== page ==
From: aa747@cleveland.Freenet.Edu (Ronald M. Hopkins-Lutz)
Newsgroups: comp.sys.tandy
Subject: NEC PC-8201a/8300 FAQ OCT 94
Date: 10 Oct 1994 14:23:41 GMT
Organization: Case Western Reserve University, Cleveland, Ohio (USA)
Lines: 431
Message-ID: <37bipd$hrq@usenet.INS.CWRU.Edu>
NNTP-Posting-Host: slc12.ins.cwru.edu



NEC PC8201a & PC8300 FAQ (Frequently Asked Questions)
^^^^^^^^^^^^^^^^^^^^^^^^^^^^^^^^^^^^^^^^^^^^^^^^^^^^^

(October, 1994)
^^^^^^^^^^^^^^^

by Ron Hopkins-Lutz -- aa747@cleveland.freenet.edu


Introduction:

This FAQ is provided to help owners or users of the NEC
pre-MSDOS model PC8201a and PC8300 portable computers. All
information is as accurate as I could make it. However no
guarantee is made that this information is 100% accurate. It is
based on 9 years experience with the model PC8201a, old
magazines, and notes taken through the years. For the rest of
this FAQ the PC8201a will be referred to as the 82 and the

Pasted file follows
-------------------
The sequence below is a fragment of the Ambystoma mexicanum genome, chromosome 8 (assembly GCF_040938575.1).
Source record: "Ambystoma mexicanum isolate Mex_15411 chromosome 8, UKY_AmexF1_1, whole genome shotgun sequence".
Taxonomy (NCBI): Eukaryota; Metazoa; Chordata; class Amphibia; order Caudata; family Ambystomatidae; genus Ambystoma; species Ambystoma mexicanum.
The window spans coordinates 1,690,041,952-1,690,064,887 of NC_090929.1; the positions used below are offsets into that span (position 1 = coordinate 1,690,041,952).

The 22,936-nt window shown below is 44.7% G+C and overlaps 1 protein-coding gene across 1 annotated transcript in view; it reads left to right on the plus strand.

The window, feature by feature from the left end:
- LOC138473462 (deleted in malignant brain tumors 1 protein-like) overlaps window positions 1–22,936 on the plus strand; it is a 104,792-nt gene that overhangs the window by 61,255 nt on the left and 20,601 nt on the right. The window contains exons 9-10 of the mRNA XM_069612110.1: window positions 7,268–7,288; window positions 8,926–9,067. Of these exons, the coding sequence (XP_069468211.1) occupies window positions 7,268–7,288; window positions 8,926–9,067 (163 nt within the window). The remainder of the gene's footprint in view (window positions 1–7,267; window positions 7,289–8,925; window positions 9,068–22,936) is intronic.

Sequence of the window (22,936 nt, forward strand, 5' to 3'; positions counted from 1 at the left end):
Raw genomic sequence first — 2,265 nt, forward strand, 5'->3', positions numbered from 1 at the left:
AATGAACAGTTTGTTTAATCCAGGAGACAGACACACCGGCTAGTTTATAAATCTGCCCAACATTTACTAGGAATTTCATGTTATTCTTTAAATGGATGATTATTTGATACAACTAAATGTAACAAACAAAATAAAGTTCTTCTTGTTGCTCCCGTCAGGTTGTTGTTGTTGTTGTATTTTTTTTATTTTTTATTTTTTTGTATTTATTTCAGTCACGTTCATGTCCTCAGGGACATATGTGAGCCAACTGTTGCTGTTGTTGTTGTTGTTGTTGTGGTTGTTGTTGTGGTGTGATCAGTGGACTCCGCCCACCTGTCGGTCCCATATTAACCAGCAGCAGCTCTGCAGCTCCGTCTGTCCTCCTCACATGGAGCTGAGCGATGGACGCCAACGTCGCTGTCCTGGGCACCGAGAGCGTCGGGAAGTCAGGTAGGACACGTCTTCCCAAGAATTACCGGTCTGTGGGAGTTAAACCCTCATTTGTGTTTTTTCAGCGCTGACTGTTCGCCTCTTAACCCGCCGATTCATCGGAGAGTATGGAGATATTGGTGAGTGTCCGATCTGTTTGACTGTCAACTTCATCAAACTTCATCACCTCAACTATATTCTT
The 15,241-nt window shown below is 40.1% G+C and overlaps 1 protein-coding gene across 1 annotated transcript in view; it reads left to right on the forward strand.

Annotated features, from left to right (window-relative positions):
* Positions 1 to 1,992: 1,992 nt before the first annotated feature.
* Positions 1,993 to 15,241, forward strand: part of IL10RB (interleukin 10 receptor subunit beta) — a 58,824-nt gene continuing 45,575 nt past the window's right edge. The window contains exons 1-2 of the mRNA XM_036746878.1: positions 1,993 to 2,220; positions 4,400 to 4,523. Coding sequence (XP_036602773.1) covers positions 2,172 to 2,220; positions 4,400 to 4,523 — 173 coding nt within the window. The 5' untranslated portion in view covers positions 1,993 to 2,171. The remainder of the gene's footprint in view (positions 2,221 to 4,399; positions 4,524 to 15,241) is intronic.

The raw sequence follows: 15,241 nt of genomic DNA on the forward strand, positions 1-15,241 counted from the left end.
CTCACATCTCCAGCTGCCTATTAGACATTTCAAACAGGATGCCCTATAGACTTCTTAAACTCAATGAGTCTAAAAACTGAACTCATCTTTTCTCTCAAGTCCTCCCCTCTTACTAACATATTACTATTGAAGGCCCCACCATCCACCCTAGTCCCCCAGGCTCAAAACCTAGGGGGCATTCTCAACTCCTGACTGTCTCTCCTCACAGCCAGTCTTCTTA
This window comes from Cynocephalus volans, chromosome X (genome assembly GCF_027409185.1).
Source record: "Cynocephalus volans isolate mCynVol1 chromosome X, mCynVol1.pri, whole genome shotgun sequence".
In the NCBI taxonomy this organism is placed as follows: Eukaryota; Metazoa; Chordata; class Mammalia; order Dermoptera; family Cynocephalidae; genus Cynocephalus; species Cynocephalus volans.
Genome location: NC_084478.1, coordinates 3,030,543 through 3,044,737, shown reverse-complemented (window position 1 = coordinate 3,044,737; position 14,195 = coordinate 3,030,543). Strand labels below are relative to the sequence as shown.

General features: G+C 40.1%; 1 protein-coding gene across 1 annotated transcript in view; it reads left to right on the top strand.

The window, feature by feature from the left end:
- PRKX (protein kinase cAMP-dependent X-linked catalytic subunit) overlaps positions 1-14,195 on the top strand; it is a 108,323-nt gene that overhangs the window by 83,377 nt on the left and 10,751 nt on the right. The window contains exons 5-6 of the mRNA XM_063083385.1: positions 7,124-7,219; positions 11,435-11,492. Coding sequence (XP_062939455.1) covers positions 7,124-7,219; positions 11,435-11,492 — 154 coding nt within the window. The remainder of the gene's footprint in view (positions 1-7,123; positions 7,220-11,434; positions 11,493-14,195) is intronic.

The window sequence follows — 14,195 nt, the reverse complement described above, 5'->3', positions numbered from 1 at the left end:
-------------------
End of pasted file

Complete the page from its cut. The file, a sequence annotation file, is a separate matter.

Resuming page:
PC8300 as the 83. Please send me any corrections, updates, or
technical information at my E-mail address above.


Q. What is an NEC PC8201a or PC8300?

A. In 1983 Kyoto Ceramics, Kyocera, started manufacture of a
series of light weight battery powered computers based on
Complementary Metal Oxide Semiconductor (CMOS) microprocessor
called the 80c85. There were eight variations produced under
four brand names. Seven were built by Kyocera and one by Nec.
All were available in the United States and other parts of the
world at various times. The 82 and 83 were the NEC variants.


All eight variants shared certain features:

- Powered by 4 AA batteries or optionally by a 6 volt AC adapter.
- Screen display 40 characters wide on an LCD screen.
- Size of a three ring notebook.
- Text editor (TEXT), BASIC programming language (BASIC), and
telecommunications (TELCOM) software permanently in ROM.
- Ability to take programs on an optional ROM socket.
- Memory could be expanded.
- Full size keyboard.
- Minimum of 8k RAM installed for programs and files. (Most had
more)